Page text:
AYS Daily Digest 04/01/17: Greater influx from Turkey to Greece in the midst of hard conditions
Islands in poor condition, receiving new arrivals / Information on detention in Greece: free showers and need for aid / Serbian locals protest against refugees using their power and water / Croatia’s reception centre with no cooked dinners for a month now / Italian police’s racial profiling and disappearance of refugees / Refugees in France continue struggling / EU countries bond over anti-refugee stance / Updates, volunteer calls, and more news...
FEATURE: influx of arrivals from Turkey to Greece
Two boats were reportedly stopped by the Turkish Coast Guard on their way to Greece over Thursday night and the following morning. In addition to the initial 400 people who arrived over Monday and Tuesday, however, more people have arrived on the Greek Aegean islands over the past 24 hours.
15 people arrived on a boat on the south coast of Lesvos earlier on Thursday.
A boat with 38 people (28 men, six women, and four children) landed on Chios and 44 others (12 men, 16 women, and 16 children) were on board a vessel that arrived on Samos.
Considering that larger numbers of arrivals appeared about 24 hours after a Greek asylum committee granted asylum to one of the eight Turkish soldiers who fled to Greece after the failed coup attempt in Turkey in July 2016, some interpret this recent surge as an act of retaliation by the Turkish president for asylum being granted to the soldier.
Turkish sources, however, claim that in 2017, the country stopped 50,000 people heading to the EU from illegally leaving Turkey, and, that “despite the international agreements, Greek security forces pushed back 6,000 refugees who entered to Greece via illegal means over the Evros River. Most of those forced back from Greece claimed that they were either beaten by Greek police or had their phone and money appropriated.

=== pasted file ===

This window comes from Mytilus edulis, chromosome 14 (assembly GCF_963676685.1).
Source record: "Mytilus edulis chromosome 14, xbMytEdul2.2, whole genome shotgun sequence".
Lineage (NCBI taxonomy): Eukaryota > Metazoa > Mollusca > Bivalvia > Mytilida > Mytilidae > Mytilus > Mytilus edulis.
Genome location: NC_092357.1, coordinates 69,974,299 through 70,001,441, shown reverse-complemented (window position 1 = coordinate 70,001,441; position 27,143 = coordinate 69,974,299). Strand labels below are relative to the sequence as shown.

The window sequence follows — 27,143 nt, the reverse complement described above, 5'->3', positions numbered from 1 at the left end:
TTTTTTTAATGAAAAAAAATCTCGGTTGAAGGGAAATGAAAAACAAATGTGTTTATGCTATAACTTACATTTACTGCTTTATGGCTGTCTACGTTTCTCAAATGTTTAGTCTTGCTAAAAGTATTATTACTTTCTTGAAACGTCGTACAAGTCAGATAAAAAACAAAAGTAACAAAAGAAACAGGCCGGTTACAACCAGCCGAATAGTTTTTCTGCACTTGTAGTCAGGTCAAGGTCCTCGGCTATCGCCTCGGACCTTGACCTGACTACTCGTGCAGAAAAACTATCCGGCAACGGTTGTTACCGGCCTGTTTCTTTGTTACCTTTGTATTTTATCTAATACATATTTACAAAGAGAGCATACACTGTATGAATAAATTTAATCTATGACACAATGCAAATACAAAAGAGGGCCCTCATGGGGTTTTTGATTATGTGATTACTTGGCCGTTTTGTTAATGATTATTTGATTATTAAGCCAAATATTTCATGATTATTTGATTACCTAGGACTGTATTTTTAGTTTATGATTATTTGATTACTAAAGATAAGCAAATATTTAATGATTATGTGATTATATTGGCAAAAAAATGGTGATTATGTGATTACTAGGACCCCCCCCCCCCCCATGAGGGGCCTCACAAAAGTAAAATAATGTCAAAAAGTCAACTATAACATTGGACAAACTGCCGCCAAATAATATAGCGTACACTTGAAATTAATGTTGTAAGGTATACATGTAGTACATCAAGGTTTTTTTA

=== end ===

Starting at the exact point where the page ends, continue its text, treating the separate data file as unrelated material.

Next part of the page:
Either way, in spite of the EU-Turkey deal which was supposed to serve the politicians as a means to stop the influx of refugees from Turkey to Greece and the rest of Europe, the numbers have only shrunk, while the flow of people has failed to cease.
Refugees continue to suffer in difficult circumstances all along their travels and upon their arrival to the islands, as conditions remain precarious for those who make it there.
An overview of arrivals
A total of 730 boats reached the Greek islands in 2017, carrying 29,229 people.
When the new year started, 13,671 people were stuck in camps on the Greek islands.
A total of 292 boats made it to the Greek island of Lesvos in 2017, carrying 12,709 people. Official numbers on the islands when the year ended was 7.352 people.
In 2017, 148 boats made it across from Turkey with a total of 6,655 people. Official numbers on Chios were at 2,005 people when 2017 ended.
In 2017, 131 boats reached Samos with a total of 5,433 people. Official numbers on the island reached 1,805 people.
A total of 159 boats have made it to other islands, with a total of 4,432 people in 2017. Official numbers on these islands were 1,805 people when last year ended.
Unfortunately, many people who tried to cross the Aegean to Greece didn’t make it. The Turkish Cost Guard (TCG) and the police had stopped a total of 699 boats, carrying 29,651 people. Approximately 50% of the boats were stopped trying to cross.